Short Film Review “The Twisted Doll”

  

WATCH THE TRAILER HERE

First, the Recap:

Vindictive recrimination. When a wrong has been perpetrated, especially one whose subsequent ramifications have been overtly and irrevocably damaging, the desire for retribution wells up within, wanting to see our own form of justice done against those that carried out the act. Whether this is the truly logical or remotely best course to take is buried in a haze of resentment and blind anger. Just hope you are not the one upon whom the malice is directed. There’s an air of hidden intent in the demeanor of Pooja Chopra (Elisha Kriis) as she gets ready to go out, a sleek black dress, perfectly applied lipstick, and a self-aware smile to herself indicators of a purposeful rendezvous.

Thanks to her friend Sarah, Pooja finally gets to meet Jack Gerrard (Isaac Anderson), who works as an assistant to local, hyper-wealthy real estate tycoon Jeffrey Delap. While the standard awkwardness of first meetings ensues, Jack is unexpectedly called away, with Pooja promising she will remain in touch. As time passes, however, Pooja’s focus on Jack has become much more intense, as a visit to a Witch Doctor (Raksha Colaco) suddenly begins to paint a devilishly conceived portrait of the designs she has for him. With the reasoning revealed, the cold, calculated execution of Pooja’s plan unfolds.

Next, my Mind:

With the virtue of clear, straightforward presentation paired with intelligent writing and the very apropos utilization of silent film era visual style and effective music scoring to accompany it, writer/director/co-producer/cinematographer/editor Andrew de Burgh’s 8-minute short delivers a wonderfully orchestrated ode to the olden days while likewise keeping it contemporary with a narrative that certainly emphasizes the popular phrase “Hell hath no fury like a woman scorned”. Quickly but elegantly, the viewer is immersed into a building tale of deliberate, premeditated retaliation for actions we only come to know about during the film’s second act, emerging then via a flurry of pinpoint vehemence both seen and unseen, culminating with a perfectly enigmatic finale that honestly leaves the door open to further exploration/possibilities. As this reviewer has mentioned so many times prior about indie cinema, it bears stating yet again that, ultimately, it’s the sheer creativity in techniques chosen and uncomplicated nature of its overall packaging that makes these films soar. As such, in only eight, well-paced minutes displayed here, you are provided a full, engaging story that leaves you desiring more.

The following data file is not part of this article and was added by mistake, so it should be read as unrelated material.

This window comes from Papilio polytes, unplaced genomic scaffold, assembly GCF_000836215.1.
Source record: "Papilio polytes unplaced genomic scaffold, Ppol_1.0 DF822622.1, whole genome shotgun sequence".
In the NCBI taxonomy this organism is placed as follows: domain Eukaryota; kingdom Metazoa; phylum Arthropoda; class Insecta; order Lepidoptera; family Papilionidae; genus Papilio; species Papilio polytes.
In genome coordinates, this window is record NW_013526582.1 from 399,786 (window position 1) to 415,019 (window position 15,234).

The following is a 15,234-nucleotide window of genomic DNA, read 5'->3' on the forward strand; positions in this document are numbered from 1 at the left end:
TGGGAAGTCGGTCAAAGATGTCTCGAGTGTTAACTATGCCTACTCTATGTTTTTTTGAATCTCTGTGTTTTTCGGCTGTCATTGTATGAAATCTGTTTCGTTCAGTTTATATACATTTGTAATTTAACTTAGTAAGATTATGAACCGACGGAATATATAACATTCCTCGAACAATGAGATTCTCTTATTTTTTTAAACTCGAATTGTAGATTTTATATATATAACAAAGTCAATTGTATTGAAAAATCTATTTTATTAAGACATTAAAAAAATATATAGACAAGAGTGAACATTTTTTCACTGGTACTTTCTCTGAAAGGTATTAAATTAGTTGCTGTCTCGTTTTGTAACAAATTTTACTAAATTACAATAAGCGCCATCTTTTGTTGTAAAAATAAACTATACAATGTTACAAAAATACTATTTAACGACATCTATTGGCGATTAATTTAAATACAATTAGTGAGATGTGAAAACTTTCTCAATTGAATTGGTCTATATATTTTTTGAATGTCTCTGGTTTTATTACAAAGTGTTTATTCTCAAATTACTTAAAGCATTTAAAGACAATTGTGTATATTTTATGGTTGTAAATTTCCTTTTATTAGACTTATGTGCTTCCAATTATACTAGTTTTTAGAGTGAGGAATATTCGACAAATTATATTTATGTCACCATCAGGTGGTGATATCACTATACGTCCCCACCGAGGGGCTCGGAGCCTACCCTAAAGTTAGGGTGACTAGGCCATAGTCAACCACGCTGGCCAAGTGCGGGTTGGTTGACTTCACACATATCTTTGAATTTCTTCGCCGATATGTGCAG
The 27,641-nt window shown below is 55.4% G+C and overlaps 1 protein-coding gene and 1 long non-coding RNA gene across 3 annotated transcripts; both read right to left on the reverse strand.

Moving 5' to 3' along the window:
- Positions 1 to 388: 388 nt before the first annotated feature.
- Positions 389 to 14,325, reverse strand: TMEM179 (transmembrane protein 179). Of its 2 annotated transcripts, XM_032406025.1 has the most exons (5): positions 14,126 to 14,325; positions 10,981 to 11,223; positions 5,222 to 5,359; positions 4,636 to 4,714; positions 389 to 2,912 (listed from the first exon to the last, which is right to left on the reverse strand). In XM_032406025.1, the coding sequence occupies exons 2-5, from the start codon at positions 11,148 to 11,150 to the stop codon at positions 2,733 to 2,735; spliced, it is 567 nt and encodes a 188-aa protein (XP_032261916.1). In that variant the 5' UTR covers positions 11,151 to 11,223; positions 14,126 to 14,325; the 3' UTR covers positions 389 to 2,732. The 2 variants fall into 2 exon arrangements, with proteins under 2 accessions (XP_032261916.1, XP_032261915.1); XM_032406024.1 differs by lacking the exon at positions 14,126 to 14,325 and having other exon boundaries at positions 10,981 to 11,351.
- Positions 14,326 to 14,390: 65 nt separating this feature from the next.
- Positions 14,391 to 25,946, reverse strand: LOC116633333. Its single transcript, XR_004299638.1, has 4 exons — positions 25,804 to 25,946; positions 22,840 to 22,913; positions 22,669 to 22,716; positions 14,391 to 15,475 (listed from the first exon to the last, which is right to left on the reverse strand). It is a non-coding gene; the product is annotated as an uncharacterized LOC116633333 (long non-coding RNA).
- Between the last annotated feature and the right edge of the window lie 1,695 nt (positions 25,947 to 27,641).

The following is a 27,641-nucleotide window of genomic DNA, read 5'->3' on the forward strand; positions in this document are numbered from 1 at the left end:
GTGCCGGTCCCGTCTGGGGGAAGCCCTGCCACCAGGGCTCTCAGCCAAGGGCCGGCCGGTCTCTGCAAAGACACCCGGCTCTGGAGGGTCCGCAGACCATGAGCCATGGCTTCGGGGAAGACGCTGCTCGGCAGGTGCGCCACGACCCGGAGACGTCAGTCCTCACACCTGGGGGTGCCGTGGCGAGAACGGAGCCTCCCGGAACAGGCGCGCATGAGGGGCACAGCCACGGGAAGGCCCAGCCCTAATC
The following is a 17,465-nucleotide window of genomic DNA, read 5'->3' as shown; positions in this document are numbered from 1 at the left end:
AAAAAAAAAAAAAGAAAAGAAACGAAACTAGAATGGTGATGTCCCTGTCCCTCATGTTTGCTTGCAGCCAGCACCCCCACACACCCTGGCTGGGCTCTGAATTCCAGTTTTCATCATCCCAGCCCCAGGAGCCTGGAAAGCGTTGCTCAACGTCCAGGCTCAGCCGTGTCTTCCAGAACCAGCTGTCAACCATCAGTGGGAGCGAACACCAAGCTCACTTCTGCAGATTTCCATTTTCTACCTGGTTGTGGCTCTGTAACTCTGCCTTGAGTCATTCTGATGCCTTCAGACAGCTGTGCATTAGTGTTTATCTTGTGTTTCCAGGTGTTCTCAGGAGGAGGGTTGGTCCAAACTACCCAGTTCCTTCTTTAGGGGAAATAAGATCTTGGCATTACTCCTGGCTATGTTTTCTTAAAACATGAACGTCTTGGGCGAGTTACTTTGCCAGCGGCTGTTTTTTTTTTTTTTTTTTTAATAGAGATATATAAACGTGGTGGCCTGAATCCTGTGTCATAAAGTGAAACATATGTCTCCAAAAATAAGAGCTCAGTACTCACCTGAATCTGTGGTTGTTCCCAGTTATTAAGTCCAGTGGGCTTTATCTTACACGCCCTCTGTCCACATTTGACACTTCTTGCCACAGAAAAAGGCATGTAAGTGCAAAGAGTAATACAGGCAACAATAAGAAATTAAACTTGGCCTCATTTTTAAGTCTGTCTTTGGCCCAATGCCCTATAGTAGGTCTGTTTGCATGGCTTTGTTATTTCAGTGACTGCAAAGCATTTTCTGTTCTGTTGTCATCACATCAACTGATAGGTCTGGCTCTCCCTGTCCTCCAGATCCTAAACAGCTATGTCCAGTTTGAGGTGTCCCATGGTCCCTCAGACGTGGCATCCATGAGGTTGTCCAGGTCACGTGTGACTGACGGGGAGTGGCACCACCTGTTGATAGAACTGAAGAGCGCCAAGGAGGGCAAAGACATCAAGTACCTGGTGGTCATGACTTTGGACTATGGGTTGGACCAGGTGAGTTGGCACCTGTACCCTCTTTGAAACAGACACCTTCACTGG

The exquisitely beautiful Kriis is more than an appropriate choice to play the film’s femme fatale Pooja Chopra, a woman on a set path of retribution, but willing to allow the scheme she has in mind to play out over time despite what is surely a desire to mete out her own justice right from the moment of connecting with Jack and learning more about his boss’s unscrupulous practices. What works even more effectively here is that despite our initial notions about Pooja, she’s such an unassuming character, and it therefore makes her transformation into a truly relentless, revenge-driven black widow that much more eerie, knowing she’s actually been manipulating and arranging things for longer than we might have realized. The portrayal of this mentality and cunning, ruthless temperament is amazingly enacted by Kriis, more credit to the fact it’s all presented without any audible dialogue, hence the need for acute body language, facial expressions, and additional emotive acting to carry the role and make us believe, which Kriis does excellently.

The supporting turn is solid from Anderson as Jack, a partially “innocent” victim here via being employed by a less than reputable boss whose deeds are not always within Jack’s purview or realm of legitimate support.  Yet, he’s still an knowing accomplice, even if by mostly by default, and Anderson plays him as such, still giving the character a mildly haughty demeanor which doesn’t serve him well against Pooja’s intentions. Colaco likewise performs well as the Witch Doctor with whom Pooja conspires to exact her plan, a confidant privy to the details of exactly why the acts of payback are going to occur and subsequently becoming the source of the means by which it will be carried out. In total, with the also evident play on words and multiple meanings its title infers, “The Twisted Doll” surely warrants praise and recognition, and definitely should be considered a cautionary tale for all those out there who actually think it’s ever a good idea to be involved with anything nefarious, much less that puts you on the unforgiving radar of a Pooja Chopra!

As always, this is all for your consideration and comment.  Until next time, thank you for reading!

 

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